However, leaving aside the cases like (5) and (6b) since they represent the constructions whose analysis is at issue here, there is evidence available for Hellenistic Greek that does suggest that an effect analogous to control into a finite clause is possible. This evidence comes from the copy-raising construction argued for by Marlett (1976) and discussed also in Joseph (1978/1990, 1992), and involves control-like effects in what might be called “derived control” structures, where there is a “derived”, i.e. nonunderlying, relationship between a nominal in one clause and an anaphor in a lower clause. Thus, this construction involves “control” only in the broadest sense noted in the introduction. Still, the control-like effects in this construction show up via an overt pronominal in the complement clause, and the overtness of the pronominal means that positing an element like PRO is an unnecessary step for representing at least this type of control. An example is given in (16):
This construction can be said to involve control not only because there is a link between a (surface) nominal in a higher clause and one in a lower clause, but also because that link is a necessary one; that is, there are no sentences of the sort [know X [COMP NP V Y]], rather only ones in which there is a pronominal in the lower clause coreferent with the “X” of the main clause (the raised nominal).
Even with examples such as (16) under the analysis Marlett argues for, though, there is no necessity for positing PRO. In the case of nonsubjects, as in (16a), an overt coreferent pronominal element is always present, for Greek does not have a process by which nonsubject definite pronominals can generally be suppressed. When lower clause subjects are the “target” of the derived control, as in (16b), just as is argued above regarding (6b) and similar sentences, it can again be the case that pro-Drop is at work. Relevant here is the fact that, as in (17), an overt subject pronoun can occur in the complement clause in this construction, under conditions of emphasis, just as would be expected in a pro-Drop analysis:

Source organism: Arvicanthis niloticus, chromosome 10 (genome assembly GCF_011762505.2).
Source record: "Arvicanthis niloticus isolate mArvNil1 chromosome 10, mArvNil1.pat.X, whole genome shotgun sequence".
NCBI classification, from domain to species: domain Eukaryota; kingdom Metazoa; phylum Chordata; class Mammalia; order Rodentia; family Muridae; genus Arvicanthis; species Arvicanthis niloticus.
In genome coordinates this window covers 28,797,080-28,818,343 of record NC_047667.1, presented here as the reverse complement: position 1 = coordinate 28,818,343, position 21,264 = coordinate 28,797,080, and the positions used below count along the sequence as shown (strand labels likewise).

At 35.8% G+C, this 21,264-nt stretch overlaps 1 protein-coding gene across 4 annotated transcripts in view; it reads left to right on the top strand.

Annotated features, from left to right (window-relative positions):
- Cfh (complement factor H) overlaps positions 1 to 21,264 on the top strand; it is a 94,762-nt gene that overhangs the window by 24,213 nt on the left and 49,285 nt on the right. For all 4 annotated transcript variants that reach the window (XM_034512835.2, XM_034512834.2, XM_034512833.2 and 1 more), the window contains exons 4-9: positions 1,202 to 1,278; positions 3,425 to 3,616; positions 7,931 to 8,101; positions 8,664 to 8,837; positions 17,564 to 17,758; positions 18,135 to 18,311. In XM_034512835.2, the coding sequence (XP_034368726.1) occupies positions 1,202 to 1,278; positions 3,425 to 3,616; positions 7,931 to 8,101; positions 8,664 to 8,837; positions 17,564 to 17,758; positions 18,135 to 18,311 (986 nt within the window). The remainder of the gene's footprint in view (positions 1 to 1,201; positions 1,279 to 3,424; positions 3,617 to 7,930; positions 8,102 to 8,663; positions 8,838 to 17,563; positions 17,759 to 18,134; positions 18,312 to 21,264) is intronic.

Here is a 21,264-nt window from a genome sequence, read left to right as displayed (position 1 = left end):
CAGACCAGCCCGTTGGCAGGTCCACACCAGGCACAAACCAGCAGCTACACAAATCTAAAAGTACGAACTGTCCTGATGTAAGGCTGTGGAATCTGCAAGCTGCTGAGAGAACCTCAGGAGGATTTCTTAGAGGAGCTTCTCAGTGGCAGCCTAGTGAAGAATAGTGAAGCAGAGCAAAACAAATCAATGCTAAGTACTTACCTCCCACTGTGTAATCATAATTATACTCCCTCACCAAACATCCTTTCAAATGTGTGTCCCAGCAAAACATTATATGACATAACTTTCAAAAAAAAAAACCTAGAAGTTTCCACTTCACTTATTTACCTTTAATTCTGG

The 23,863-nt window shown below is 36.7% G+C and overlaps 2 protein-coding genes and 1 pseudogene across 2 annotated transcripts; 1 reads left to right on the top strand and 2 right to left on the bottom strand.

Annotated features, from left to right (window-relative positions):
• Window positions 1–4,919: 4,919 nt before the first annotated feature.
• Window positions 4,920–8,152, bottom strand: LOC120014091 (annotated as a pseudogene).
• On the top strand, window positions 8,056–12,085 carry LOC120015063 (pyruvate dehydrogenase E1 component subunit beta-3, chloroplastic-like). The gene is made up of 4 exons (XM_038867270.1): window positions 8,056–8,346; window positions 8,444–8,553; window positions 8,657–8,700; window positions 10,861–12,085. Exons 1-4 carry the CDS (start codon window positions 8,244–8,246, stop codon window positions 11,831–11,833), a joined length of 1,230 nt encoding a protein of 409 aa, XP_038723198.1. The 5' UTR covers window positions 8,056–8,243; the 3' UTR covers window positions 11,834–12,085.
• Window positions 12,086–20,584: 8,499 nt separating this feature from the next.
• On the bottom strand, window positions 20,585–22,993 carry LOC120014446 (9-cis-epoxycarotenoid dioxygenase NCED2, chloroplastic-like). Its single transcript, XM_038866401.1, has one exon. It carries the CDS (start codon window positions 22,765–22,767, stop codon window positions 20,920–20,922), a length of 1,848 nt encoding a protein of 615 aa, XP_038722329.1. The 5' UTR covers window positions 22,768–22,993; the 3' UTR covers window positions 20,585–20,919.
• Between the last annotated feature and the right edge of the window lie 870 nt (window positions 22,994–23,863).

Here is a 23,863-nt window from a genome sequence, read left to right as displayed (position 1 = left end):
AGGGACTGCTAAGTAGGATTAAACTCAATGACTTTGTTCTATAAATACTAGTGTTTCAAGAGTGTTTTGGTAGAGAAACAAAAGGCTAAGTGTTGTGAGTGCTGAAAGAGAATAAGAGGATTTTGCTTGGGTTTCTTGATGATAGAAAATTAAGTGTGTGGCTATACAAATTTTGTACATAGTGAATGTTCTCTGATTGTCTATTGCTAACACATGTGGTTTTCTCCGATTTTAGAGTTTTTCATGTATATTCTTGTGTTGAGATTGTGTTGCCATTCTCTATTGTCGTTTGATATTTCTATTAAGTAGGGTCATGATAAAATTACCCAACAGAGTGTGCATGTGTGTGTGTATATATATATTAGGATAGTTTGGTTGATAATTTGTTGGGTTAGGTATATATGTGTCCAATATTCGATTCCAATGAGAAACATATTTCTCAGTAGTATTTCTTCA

Thus in the one Hellenistic clear case of non-freely interpreted pronominals in a finite clause — that is, in control structures in the broadest sense — there is no need to invoke PRO. By extension, therefore, in cases like (6b), there would similarly be no reason to think of anything other than pro as the representation of the missing subject in the complement clause. Interpretation of pro as controlled by the main clause subject would be derivable from the lexical semantics of the main clause verb; a predicate meaning ‘try’ or ‘capable, or the like, would exert obligatory (like-subject) control, whereas a verb meaning ‘want’ would allow complement clauses with controlled subjects or with freely selected subjects.
What all these historical developments with control in Hellenistic Greek point to, therefore, especially with regard to the innovative finite complement structures that emerge in later Hellenistic Greek and continue to spread at the expense of infinitival complements in Medieval Greek and on into Modern Greek, is that control is an inherently semantic notion, a phenomenon that is more a matter of lexical semantics than of syntax per se.
By way of conclusion, since the potentially interesting aspects of control structures in Greek seem to be the developments noted here that were emerging towards the end of the Hellenistic period, continuing on into post-Hellenistic Greek, it is interesting to consider what this historical evidence may mean for the study of historical syntax and syntactic change, in the Greek context and even more generally.